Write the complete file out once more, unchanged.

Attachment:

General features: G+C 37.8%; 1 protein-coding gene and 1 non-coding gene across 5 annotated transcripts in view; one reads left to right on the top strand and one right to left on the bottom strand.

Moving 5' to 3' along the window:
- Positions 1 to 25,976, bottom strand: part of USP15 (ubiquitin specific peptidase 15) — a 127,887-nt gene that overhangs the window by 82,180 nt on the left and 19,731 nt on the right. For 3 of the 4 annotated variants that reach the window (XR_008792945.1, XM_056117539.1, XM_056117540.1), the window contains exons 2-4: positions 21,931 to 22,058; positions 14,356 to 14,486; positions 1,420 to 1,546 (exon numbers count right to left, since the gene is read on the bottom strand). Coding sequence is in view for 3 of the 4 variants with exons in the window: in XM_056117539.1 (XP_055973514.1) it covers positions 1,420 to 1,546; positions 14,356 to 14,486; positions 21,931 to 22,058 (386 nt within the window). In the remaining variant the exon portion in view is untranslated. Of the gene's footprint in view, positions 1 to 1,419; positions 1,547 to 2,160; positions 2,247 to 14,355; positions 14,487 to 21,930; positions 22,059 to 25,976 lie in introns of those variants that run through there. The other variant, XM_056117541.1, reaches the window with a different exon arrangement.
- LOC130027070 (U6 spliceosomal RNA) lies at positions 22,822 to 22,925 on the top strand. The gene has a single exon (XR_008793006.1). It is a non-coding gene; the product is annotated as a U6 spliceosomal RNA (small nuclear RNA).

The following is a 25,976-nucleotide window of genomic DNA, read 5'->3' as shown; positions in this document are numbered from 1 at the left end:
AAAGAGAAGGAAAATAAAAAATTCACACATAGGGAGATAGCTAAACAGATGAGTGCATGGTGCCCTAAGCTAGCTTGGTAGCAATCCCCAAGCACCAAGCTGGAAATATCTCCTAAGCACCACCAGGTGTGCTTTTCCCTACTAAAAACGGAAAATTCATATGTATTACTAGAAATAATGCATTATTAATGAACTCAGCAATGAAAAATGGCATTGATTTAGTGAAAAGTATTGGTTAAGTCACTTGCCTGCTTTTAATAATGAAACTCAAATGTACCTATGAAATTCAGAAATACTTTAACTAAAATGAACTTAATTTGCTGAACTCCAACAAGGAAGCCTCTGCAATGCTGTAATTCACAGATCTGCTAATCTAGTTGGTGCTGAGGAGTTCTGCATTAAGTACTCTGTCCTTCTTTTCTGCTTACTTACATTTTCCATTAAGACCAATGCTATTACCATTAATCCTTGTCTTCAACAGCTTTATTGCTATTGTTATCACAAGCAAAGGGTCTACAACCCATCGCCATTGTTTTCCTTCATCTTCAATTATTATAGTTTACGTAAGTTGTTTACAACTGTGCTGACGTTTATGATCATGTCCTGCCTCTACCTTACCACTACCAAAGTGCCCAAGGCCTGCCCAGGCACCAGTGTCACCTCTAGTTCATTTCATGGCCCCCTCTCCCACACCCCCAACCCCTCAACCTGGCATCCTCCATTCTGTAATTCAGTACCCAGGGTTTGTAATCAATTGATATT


General features: G+C 37.8%; 1 protein-coding gene and 1 non-coding gene across 5 annotated transcripts in view; one reads left to right on the top strand and one right to left on the bottom strand.

Moving 5' to 3' along the window:
- Positions 1 to 25,976, bottom strand: part of USP15 (ubiquitin specific peptidase 15) — a 127,887-nt gene that overhangs the window by 82,180 nt on the left and 19,731 nt on the right. For 3 of the 4 annotated variants that reach the window (XR_008792945.1, XM_056117539.1, XM_056117540.1), the window contains exons 2-4: positions 21,931 to 22,058; positions 14,356 to 14,486; positions 1,420 to 1,546 (exon numbers count right to left, since the gene is read on the bottom strand). Coding sequence is in view for 3 of the 4 variants with exons in the window: in XM_056117539.1 (XP_055973514.1) it covers positions 1,420 to 1,546; positions 14,356 to 14,486; positions 21,931 to 22,058 (386 nt within the window). In the remaining variant the exon portion in view is untranslated. Of the gene's footprint in view, positions 1 to 1,419; positions 1,547 to 2,160; positions 2,247 to 14,355; positions 14,487 to 21,930; positions 22,059 to 25,976 lie in introns of those variants that run through there. The other variant, XM_056117541.1, reaches the window with a different exon arrangement.
- LOC130027070 (U6 spliceosomal RNA) lies at positions 22,822 to 22,925 on the top strand. The gene has a single exon (XR_008793006.1). It is a non-coding gene; the product is annotated as a U6 spliceosomal RNA (small nuclear RNA).

The following is a 25,976-nucleotide window of genomic DNA, read 5'->3' as shown; positions in this document are numbered from 1 at the left end:
AAAGAGAAGGAAAATAAAAAATTCACACATAGGGAGATAGCTAAACAGATGAGTGCATGGTGCCCTAAGCTAGCTTGGTAGCAATCCCCAAGCACCAAGCTGGAAATATCTCCTAAGCACCACCAGGTGTGCTTTTCCCTACTAAAAACGGAAAATTCATATGTATTACTAGAAATAATGCATTATTAATGAACTCAGCAATGAAAAATGGCATTGATTTAGTGAAAAGTATTGGTTAAGTCACTTGCCTGCTTTTAATAATGAAACTCAAATGTACCTATGAAATTCAGAAATACTTTAACTAAAATGAACTTAATTTGCTGAACTCCAACAAGGAAGCCTCTGCAATGCTGTAATTCACAGATCTGCTAATCTAGTTGGTGCTGAGGAGTTCTGCATTAAGTACTCTGTCCTTCTTTTCTGCTTACTTACATTTTCCATTAAGACCAATGCTATTACCATTAATCCTTGTCTTCAACAGCTTTATTGCTATTGTTATCACAAGCAAAGGGTCTACAACCCATCGCCATTGTTTTCCTTCATCTTCAATTATTATAGTTTACGTAAGTTGTTTACAACTGTGCTGACGTTTATGATCATGTCCTGCCTCTACCTTACCACTACCAAAGTGCCCAAGGCCTGCCCAGGCACCAGTGTCACCTCTAGTTCATTTCATGGCCCCCTCTCCCACACCCCCAACCCCTCAACCTGGCATCCTCCATTCTGTAATTCAGTACCCAGGGTTTGTAATCAATTGATATT